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Tell Congress: More Funding for Syrian Refugees

Help War RefugeesNearly 60 million people worldwide have been driven from their homes by war and persecution. Half of the displaced are children. For once, instead of spending billions on war, we can use our resources to provide humanitarian relief and save lives. Call Congress and demand they do more by supporting the Graham-Leahy bill NOW: 1-877-429-0678LIKE, SHARE, and COMMENT so more people see this!

Posted by Brave New Films on Wednesday, November 11, 2015

At last, a bipartisan push has begun in Congress to help Syrian refugees in desperate need—and seizing the opportunity now may be our only chance for the next two years.

Here’s the situation: Millions of families have fled terrorism and their government’s bombs, only to face the impossible choice between trying to survive the winter in tents in refugee camps, or making the often lethal trip to Europe. At present, the United States only plans to welcome 10,000 Syrian refugees next year. By comparison, the U.S. welcomed a half-million refugees from Cuba and three quarters of a million from Vietnam.

Senators Lindsey Graham (R-SC) and Patrick Leahy (D-VT) have proposed emergency funding to help resettle tens of thousands more refugees in the U.S. and give a lifeline to refugees in camps.1 If we want to help more Syrian families, we need to make sure Congress knows the public cares about this, and we need to do it now.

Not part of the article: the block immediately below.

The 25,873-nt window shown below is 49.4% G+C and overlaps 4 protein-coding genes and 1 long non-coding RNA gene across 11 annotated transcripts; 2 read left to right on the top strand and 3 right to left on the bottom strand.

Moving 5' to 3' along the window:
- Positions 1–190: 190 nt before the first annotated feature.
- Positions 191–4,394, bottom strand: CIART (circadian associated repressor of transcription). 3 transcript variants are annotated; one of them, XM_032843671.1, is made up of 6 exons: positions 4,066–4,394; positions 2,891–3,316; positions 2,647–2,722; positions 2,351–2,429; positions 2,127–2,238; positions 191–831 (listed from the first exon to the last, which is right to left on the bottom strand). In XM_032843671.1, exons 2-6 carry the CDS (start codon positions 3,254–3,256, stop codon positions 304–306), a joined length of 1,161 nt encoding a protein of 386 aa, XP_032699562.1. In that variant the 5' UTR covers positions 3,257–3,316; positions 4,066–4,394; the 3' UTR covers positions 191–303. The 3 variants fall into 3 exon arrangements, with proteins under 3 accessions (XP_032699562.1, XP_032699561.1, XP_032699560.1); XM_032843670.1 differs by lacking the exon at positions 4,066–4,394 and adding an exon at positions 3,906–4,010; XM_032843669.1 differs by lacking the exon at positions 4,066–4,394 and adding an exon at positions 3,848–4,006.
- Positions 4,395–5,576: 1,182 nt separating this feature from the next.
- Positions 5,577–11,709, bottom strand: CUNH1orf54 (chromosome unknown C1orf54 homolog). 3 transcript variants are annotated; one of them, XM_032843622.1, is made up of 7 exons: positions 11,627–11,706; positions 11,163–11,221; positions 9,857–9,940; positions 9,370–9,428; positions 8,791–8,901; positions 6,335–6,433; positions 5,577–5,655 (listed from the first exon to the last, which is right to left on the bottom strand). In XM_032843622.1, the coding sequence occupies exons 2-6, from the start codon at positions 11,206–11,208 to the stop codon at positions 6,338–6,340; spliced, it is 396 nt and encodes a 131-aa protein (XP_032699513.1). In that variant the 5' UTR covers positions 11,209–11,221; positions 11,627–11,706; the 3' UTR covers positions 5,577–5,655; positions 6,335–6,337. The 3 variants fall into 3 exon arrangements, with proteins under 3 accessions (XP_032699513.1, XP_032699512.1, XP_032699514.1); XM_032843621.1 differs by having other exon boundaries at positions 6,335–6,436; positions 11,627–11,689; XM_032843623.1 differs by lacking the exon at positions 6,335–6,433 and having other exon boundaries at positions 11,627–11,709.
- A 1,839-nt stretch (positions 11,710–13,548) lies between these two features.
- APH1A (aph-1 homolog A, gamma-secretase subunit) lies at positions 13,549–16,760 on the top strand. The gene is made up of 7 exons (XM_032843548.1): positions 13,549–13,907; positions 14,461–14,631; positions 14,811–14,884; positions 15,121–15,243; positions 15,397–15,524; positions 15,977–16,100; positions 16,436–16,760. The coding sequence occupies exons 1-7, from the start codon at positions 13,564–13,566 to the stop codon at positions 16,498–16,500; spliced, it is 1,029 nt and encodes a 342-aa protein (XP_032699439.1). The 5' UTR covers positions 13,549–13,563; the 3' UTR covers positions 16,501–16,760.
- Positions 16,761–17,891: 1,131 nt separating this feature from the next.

Can you call your senators to tell them you support emergency funding to support Syrian refugees now?

You can say: “The U.S. should do more to help Syrian refugees. Please co-sponsor Senate Bill 2145, the Middle East Refugee Emergency Supplemental Appropriations Act.”

 

You can reach your senators via the Capitol Switchboard at (202) 224-3121.

Then, please report your call by clicking here:

http://pol.moveon.org/call?tg=FSNY_1.FSNY_2&cp_id=2431&id=&t=1

Congressional offices say that they’re getting slammed with anti-refugee phone calls, many of them laced with ugly stereotypes and even outright hatred. Extremists like Donald Trump paint refugees as terrorists, when in fact refugees are seeking refuge from terrorism—and go through intensive security vetting.

This is a moral moment. If we don’t speak up, we leave the debate to those calling for America to turn our backs on the people facing this crisis.

In early September, the photo of a young child who drowned trying to seek safety served the world with a heartbreaking wake-up call. The MoveOn community leaped into action. Together, we raised $250,000 to support refugees. Along with friends from UNHRC—The UN Refugee Agency, Welcoming America, and the Refugee Council USA, we’ve sent “America Welcomes” photo messages from across the country to show that we welcome refugees from Syria and elsewhere.

Now, we have to ensure that this message reverberates in Washington. Even as we work to end the tragic conflict that has sent so many families from their homes, we also have to extend a hand to those who need help now. By doing so, we reject the politics of fear that have caused so much pain at home and around the world—and move closer to building the kind of open-hearted country we aspire to become.